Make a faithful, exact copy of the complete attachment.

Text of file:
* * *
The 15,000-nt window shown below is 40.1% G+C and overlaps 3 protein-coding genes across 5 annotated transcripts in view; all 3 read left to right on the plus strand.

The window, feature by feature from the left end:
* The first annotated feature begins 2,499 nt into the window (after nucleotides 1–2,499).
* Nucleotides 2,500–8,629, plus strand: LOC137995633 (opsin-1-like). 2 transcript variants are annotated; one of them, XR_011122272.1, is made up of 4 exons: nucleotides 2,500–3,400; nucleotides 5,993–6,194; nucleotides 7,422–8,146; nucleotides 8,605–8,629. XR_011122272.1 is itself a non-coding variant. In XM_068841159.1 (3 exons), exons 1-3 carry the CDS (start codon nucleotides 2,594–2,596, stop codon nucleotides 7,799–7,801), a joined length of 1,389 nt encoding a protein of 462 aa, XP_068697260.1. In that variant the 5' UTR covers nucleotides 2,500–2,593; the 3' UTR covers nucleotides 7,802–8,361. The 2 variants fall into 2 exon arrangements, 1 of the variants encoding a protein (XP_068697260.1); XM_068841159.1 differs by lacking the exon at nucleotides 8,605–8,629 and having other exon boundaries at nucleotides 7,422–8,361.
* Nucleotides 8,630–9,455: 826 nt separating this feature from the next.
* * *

The 15,000-nt window shown below is 40.1% G+C and overlaps 3 protein-coding genes across 5 annotated transcripts in view; all 3 read left to right on the plus strand.

The window, feature by feature from the left end:
* The first annotated feature begins 2,499 nt into the window (after nucleotides 1–2,499).
* Nucleotides 2,500–8,629, plus strand: LOC137995633 (opsin-1-like). 2 transcript variants are annotated; one of them, XR_011122272.1, is made up of 4 exons: nucleotides 2,500–3,400; nucleotides 5,993–6,194; nucleotides 7,422–8,146; nucleotides 8,605–8,629. XR_011122272.1 is itself a non-coding variant. In XM_068841159.1 (3 exons), exons 1-3 carry the CDS (start codon nucleotides 2,594–2,596, stop codon nucleotides 7,799–7,801), a joined length of 1,389 nt encoding a protein of 462 aa, XP_068697260.1. In that variant the 5' UTR covers nucleotides 2,500–2,593; the 3' UTR covers nucleotides 7,802–8,361. The 2 variants fall into 2 exon arrangements, 1 of the variants encoding a protein (XP_068697260.1); XM_068841159.1 differs by lacking the exon at nucleotides 8,605–8,629 and having other exon boundaries at nucleotides 7,422–8,361.
* Nucleotides 8,630–9,455: 826 nt separating this feature from the next.